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Give A Day Impact: Love The Hungry

The name really says it all. Love the Hungry does just that by sending nutrient-rich meals to malnourished children all over the world.
Credit: Sara Wagner

LOUISVILLE (WHAS11) -- The Mayor's Give A Day Week of Service started eight years ago. Love The Hungry followed closely behind, launching in 2012. It's a local nonprofit, but its goodwill is now all over the globe. Friday, the group celebrated a major milestone.

The name really says it all. Love the Hungry does just that by sending nutrient-rich meals to malnourished children all over the world. It's partnered with the Mayor's Give A Day Week of Service since it started, and packaged hundreds of thousands of meals thanks to that collaboration.

Friday morning, the group packed its 500,000th meal as part of the Mayor’s Give A Day Week of Service. Every time a box is filled, the group packing it rings a bell. That sound rang out loud and clear at Fairdale High School. Hundreds of students volunteered Friday.

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"Our meals have been distributed to more than 20 countries outside the United States,” Love The Hungry Executive Director Dale Oelker said. "In total, we've had over 35,000 volunteers that have been part of our packaging sessions. They've produced over six million meals. Our tagline is local action where we engage volunteers of all ages locally, global compassion where the impact reaches countries throughout the world. There is a special packet of micronutrients that have high concentrations of the vitamins and minerals that we know are lacking in the diets of hungry children. Then, we add a blend of vegetables. There's a soy protein or vegetable protein and rice that make up the ingredients to the Nutri-Plenty Meal."

The nonprofit added about 15,000 more to that supply thanks to the students at Fairdale.

"Fairdale is a globally-minded school, and we have kids that are full of compassion and willing to sacrifice and give back as you can see,” Fairdale High School Student Support Services & Homeschool Coordinator Stephanie Corus said. "We have gathered together students from every grade and every walk of life in our school. Very few of the students know each other, so it's beautiful because it gives them a chance to build community across grades and across social groups. Packing meals they made possible. We've raised $4,000 to be able to pay for all of the rice, all of the vegetables, all of the nutrients, all of the packaging, and the shipping so that this project can happen."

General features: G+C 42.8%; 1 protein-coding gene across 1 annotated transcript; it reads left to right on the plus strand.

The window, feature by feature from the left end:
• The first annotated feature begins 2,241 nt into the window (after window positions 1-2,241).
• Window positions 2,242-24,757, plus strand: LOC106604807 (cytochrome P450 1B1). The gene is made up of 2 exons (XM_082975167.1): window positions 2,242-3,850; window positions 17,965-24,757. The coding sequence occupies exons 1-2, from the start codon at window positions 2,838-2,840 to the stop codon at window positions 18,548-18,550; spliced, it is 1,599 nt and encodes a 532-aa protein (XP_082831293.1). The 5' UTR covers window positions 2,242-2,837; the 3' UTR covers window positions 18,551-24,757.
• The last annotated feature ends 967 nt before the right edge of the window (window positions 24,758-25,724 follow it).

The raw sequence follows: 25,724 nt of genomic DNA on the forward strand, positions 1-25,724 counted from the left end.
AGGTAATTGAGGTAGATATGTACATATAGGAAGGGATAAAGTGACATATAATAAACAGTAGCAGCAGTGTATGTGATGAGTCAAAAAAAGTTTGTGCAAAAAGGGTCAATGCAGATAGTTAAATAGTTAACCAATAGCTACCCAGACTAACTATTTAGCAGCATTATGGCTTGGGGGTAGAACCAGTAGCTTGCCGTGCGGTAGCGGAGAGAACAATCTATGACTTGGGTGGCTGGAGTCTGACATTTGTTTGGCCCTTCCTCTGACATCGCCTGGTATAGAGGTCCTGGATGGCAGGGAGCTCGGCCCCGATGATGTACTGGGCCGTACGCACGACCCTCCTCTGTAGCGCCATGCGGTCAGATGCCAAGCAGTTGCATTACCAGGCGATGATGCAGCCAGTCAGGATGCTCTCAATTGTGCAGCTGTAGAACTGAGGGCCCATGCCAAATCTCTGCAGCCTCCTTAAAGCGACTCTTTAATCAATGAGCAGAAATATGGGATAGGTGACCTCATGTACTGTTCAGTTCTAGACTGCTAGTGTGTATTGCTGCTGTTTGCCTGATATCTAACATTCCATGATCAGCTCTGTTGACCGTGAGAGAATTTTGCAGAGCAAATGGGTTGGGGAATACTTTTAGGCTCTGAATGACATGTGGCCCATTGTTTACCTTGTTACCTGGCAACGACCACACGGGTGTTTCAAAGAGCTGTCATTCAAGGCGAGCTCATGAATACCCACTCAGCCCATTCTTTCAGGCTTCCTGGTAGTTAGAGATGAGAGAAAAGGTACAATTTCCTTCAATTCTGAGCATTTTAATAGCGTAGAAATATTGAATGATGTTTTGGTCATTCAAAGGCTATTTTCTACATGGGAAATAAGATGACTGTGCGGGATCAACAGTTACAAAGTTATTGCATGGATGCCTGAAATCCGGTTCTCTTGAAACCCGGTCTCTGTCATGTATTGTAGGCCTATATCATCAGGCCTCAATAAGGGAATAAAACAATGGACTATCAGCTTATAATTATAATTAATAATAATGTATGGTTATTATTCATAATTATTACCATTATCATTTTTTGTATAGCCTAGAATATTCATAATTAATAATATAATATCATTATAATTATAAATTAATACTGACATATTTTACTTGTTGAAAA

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All of those ingredients can make an immediate impact

"To see the joy on their face when they know they're getting a meal that's going to be life-changing for them, that's pretty satisfying and very rewarding,” Oelker said. "We will notice a difference in their health in as short as ten days to a couple of weeks."

Friday morning’s success is all thanks to a connection that comes from compassion.

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"Give A Day has been a great way to link with groups in the community that may not have heard about us otherwise,” Oelker said.

Love The Hungry is getting ready to send a big shipment to Haiti and Guatemala. The meals usually go out within a few months of packing them, but they can stay good for up to three years. Click here to get involved.

Individuals or groups wanting to find a project should visit www.mygiveaday.com, where projects and needs submitted by local non-profit agencies and other groups are listed.

Those impacted by the Mayor's week of service:

The Playground

Give A Day Impact: Giving a Priceless Gift

Pedal Power

Spreading hope with scarves

Love The Hungry

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